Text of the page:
CREE is a unique registration organisation within ergonomics that brings together and harmonises the views of some thirteen national ergonomics societies within the European Union. CREE via those national professional bodies as its agents, specifies the standards of knowledge and practical experience, which define a European Ergonomist, and registers all applicants who are assessed as meeting these requirements.
European Ergonomists are professional ergonomists who have a knowledge of the principles of ergonomics and of the relevant human characteristics in the areas of anatomy, physiology, psychology and social organisation as well as knowledge of how the physical environment affects people. Applicants for this qualification must also demonstrate knowledge in at least three specialist areas of application. It requires also evidence that the candidate is able to use statistics, experimental designs, equipment and methods to investigate, modify or design situations and equipment for ergonomic benefits.
All successful applicants will have demonstrated experience in taking full responsibility for the use and application of ergonomics knowledge and methods in practical situations over a period of at least two years beyond their main ergonomics education and training.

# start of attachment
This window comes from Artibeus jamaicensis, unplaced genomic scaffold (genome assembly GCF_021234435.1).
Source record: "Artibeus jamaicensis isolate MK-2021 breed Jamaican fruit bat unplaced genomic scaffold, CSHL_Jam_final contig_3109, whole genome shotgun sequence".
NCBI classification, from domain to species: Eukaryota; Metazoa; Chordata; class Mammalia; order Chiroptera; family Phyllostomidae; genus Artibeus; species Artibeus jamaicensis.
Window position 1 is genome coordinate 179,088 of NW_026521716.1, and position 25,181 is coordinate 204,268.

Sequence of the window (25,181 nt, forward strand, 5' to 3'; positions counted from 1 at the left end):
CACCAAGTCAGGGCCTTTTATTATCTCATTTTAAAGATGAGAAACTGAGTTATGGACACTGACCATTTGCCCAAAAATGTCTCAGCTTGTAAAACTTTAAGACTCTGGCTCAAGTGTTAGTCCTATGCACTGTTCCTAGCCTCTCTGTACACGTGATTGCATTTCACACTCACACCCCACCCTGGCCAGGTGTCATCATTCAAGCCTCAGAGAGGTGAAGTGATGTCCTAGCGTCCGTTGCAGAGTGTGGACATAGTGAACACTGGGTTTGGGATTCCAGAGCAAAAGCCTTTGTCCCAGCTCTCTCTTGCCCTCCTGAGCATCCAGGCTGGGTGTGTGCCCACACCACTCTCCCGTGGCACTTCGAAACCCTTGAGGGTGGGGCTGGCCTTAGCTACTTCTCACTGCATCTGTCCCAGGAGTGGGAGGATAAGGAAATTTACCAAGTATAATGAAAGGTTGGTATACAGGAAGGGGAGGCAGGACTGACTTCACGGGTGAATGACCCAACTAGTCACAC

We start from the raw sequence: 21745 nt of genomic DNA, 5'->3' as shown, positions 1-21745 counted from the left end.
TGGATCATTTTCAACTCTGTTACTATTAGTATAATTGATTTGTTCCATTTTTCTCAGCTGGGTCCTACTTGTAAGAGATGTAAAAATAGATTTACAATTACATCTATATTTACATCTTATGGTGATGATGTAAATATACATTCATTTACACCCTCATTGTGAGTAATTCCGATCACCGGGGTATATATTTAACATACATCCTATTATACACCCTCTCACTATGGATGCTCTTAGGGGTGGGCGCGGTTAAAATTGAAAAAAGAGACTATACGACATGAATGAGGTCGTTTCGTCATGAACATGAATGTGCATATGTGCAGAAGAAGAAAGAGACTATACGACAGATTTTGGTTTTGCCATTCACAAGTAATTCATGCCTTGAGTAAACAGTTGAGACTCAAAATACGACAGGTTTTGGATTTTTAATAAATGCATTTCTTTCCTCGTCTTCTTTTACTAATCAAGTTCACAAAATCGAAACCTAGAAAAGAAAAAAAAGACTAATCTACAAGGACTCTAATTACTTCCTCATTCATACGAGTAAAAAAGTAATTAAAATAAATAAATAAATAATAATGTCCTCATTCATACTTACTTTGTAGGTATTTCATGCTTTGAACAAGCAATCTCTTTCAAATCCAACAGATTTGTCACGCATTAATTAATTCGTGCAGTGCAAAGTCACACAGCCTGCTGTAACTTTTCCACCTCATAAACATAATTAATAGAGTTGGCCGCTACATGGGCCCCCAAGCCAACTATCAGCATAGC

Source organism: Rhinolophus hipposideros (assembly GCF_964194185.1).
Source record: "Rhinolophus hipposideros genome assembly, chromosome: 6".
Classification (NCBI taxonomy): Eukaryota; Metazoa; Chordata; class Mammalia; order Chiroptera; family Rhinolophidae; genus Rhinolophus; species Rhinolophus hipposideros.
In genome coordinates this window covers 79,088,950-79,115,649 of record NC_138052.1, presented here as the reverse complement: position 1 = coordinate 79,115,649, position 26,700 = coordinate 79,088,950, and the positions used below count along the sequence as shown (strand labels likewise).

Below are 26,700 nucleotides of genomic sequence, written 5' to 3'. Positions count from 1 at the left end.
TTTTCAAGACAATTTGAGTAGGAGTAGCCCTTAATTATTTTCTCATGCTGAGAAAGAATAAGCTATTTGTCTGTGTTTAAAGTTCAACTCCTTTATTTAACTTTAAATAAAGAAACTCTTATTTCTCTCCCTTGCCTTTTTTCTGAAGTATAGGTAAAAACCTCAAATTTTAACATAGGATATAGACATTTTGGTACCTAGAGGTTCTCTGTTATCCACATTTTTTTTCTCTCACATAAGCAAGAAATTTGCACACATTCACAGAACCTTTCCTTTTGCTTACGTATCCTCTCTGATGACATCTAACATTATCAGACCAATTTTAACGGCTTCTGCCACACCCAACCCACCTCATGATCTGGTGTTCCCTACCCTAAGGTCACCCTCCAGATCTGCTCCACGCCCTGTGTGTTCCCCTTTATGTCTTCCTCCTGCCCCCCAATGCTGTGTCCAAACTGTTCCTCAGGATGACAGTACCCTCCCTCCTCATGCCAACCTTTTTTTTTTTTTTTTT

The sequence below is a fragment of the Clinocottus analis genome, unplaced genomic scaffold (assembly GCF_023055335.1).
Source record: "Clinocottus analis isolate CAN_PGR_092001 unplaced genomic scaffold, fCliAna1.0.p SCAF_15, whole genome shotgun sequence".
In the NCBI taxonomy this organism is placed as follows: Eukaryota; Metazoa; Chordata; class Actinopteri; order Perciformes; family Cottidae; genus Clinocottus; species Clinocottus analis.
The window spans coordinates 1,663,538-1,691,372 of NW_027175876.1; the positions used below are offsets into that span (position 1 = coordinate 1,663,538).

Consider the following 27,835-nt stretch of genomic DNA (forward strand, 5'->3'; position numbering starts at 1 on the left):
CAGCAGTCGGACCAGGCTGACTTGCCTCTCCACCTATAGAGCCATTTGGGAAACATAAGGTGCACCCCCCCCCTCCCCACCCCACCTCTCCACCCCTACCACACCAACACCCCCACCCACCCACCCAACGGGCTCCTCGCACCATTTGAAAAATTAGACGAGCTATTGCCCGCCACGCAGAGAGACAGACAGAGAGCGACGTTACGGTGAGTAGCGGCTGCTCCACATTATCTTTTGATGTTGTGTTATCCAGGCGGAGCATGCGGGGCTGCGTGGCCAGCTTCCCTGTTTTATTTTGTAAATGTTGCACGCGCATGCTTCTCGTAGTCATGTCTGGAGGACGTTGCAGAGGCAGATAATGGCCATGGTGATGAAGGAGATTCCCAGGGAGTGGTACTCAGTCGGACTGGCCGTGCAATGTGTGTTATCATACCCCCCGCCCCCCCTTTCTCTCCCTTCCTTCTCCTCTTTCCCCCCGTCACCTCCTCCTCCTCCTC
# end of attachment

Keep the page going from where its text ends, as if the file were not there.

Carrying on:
European Ergonomists will have agreed to abide by the CREE Code of Conduct (which is similar to those of its member societies). Those in research related to practical applications are equally as acceptable as are those in professional employment, in consultancies or other businesses.
Registration is valid for a period of 5 years after which renewed assessment has to take place. This guarantees a continuous professional quality both for the European Ergonomist and the employer or client.
CREE is a society of which the national societies are the members. The structure and operation of CREE is designed to comply with the European Standard 45013 "General criteria for certification bodies operating certification of personnel".
In the years prior to the emergence of the open borders of January 1 1993, it was evident to the national ergonomics societies within the European Community that, for the benefit both of those wishing to use the services of ergonomists and of the members of the national societies, some common agreement on the level of expertise to be expected of a competent ergonomist was required. To this end representatives from the major societies federated to the International Ergonomics Association within the Community were invited to prepare such an agreement. In June 1992 a final report on the "Harmonisation of Ergonomics Profession" (HET-PEP) was published.
Following to this report the Centre for Registration of European Ergonomists CREE ,was established to provide the organization which, with the assistance of the national societies of the member states, would accredit professional ergonomists with the title European Ergonomists (Eur.Erg).